GloucesterTimes.com, Gloucester, MA

Business

January 1, 2013

Business: Tracking the media from Beverly

Latitude Labs settles in to corner office

The future has come to the city of Beverly, and you can find it in the old taxi dispatch just around the corner from Cityside Diner.

The renovated street-level office on Knowlton Street now houses Latitude Labs, the newest venture for parent company Latitude, a global media and technology research company that has grown from a single employee when it began in 2001 to 16 and serves clients such as ESPN, The New York Times, BBC and Nickelodeon.

Founded by CEO Steve Mushkin from a computer in the Beverly Public Library, Latitude’s headquarters now consists of four offices above the diner on Cabot Street. Its location in downtown Beverly is as important to Mushkin as the company’s global reach.

“When I moved to the area in 1995, I immediately recognized that Beverly had an interesting combination of intelligence, creativity and character, which I loved,” said Mushkin, who lives with his wife and two sons in Hamilton and in southern France. “Beverly’s got a great vibe, a diversity of people, food and history, but I also like how accessible it is for people coming from Boston or Cambridge.”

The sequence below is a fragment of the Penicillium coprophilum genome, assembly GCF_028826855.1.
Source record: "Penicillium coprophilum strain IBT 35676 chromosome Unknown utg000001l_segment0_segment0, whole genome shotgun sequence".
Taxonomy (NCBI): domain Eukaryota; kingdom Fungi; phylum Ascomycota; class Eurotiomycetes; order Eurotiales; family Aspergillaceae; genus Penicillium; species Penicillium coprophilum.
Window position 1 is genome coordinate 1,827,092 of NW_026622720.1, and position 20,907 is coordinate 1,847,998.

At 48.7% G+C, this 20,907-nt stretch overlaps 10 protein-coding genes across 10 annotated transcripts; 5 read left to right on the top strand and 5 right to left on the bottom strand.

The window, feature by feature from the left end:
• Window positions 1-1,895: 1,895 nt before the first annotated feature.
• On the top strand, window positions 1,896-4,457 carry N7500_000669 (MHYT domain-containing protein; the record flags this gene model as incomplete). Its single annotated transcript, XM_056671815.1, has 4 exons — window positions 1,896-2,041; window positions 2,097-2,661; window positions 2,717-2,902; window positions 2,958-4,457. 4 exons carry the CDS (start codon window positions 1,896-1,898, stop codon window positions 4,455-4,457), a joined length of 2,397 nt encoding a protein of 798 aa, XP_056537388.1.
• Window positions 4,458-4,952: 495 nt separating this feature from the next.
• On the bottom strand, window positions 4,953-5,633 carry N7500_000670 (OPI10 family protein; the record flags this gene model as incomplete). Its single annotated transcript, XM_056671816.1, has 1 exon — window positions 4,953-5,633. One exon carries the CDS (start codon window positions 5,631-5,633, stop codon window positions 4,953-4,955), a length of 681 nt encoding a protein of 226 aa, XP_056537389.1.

Mushkin, who worked in research management for Time Warner before founding Latitude, was enamored early on with the Internet, realizing both its benefits in exploring the world but also its physical limitations. That fascination led him first to the Beverly Public Library in 2000, where he literally launched his business with what are now considered archaic versions of Internet access. He used several reference books from the shelves there to “get my head around what this business could be,” and even named his company based on the principles in one of those books.

He’d long been interested in maps, but he also recognized that Latitude’s double meaning would allow employees the freedom they’d need to explore new technological terrain. Charmed by Beverly’s downtown, four months later, he saw the “For Lease” sign in the window above the diner on Cabot Street and has built Latitude from there ever since.

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